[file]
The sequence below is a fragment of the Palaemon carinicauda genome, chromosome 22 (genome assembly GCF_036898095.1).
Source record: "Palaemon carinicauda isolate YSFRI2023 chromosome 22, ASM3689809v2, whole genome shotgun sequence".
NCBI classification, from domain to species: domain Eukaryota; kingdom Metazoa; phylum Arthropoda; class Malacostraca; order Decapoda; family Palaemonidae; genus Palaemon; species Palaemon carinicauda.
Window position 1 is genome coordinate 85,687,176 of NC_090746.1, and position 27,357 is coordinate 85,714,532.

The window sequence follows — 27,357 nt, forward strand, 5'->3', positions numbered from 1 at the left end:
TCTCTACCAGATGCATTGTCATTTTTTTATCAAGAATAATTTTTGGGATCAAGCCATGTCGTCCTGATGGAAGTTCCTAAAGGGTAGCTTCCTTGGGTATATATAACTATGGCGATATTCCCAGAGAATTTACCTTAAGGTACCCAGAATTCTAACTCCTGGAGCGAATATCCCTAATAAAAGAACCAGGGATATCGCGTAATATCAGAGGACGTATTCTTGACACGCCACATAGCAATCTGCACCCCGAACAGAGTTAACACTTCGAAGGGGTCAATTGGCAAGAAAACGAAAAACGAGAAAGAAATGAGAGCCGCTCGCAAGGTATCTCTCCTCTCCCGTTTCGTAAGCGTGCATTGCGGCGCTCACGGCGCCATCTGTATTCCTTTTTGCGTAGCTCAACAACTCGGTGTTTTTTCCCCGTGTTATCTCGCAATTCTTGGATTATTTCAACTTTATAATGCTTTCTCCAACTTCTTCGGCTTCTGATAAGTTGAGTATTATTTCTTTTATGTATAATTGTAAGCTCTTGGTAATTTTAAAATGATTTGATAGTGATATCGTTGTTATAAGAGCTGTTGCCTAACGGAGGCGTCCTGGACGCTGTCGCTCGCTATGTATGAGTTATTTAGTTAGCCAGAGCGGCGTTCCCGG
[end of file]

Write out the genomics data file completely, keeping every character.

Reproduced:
The sequence below is a fragment of the Palaemon carinicauda genome, chromosome 22 (genome assembly GCF_036898095.1).
Source record: "Palaemon carinicauda isolate YSFRI2023 chromosome 22, ASM3689809v2, whole genome shotgun sequence".
NCBI classification, from domain to species: domain Eukaryota; kingdom Metazoa; phylum Arthropoda; class Malacostraca; order Decapoda; family Palaemonidae; genus Palaemon; species Palaemon carinicauda.
Window position 1 is genome coordinate 85,687,176 of NC_090746.1, and position 27,357 is coordinate 85,714,532.

The window sequence follows — 27,357 nt, forward strand, 5'->3', positions numbered from 1 at the left end:
TCTCTACCAGATGCATTGTCATTTTTTTATCAAGAATAATTTTTGGGATCAAGCCATGTCGTCCTGATGGAAGTTCCTAAAGGGTAGCTTCCTTGGGTATATATAACTATGGCGATATTCCCAGAGAATTTACCTTAAGGTACCCAGAATTCTAACTCCTGGAGCGAATATCCCTAATAAAAGAACCAGGGATATCGCGTAATATCAGAGGACGTATTCTTGACACGCCACATAGCAATCTGCACCCCGAACAGAGTTAACACTTCGAAGGGGTCAATTGGCAAGAAAACGAAAAACGAGAAAGAAATGAGAGCCGCTCGCAAGGTATCTCTCCTCTCCCGTTTCGTAAGCGTGCATTGCGGCGCTCACGGCGCCATCTGTATTCCTTTTTGCGTAGCTCAACAACTCGGTGTTTTTTCCCCGTGTTATCTCGCAATTCTTGGATTATTTCAACTTTATAATGCTTTCTCCAACTTCTTCGGCTTCTGATAAGTTGAGTATTATTTCTTTTATGTATAATTGTAAGCTCTTGGTAATTTTAAAATGATTTGATAGTGATATCGTTGTTATAAGAGCTGTTGCCTAACGGAGGCGTCCTGGACGCTGTCGCTCGCTATGTATGAGTTATTTAGTTAGCCAGAGCGGCGTTCCCGG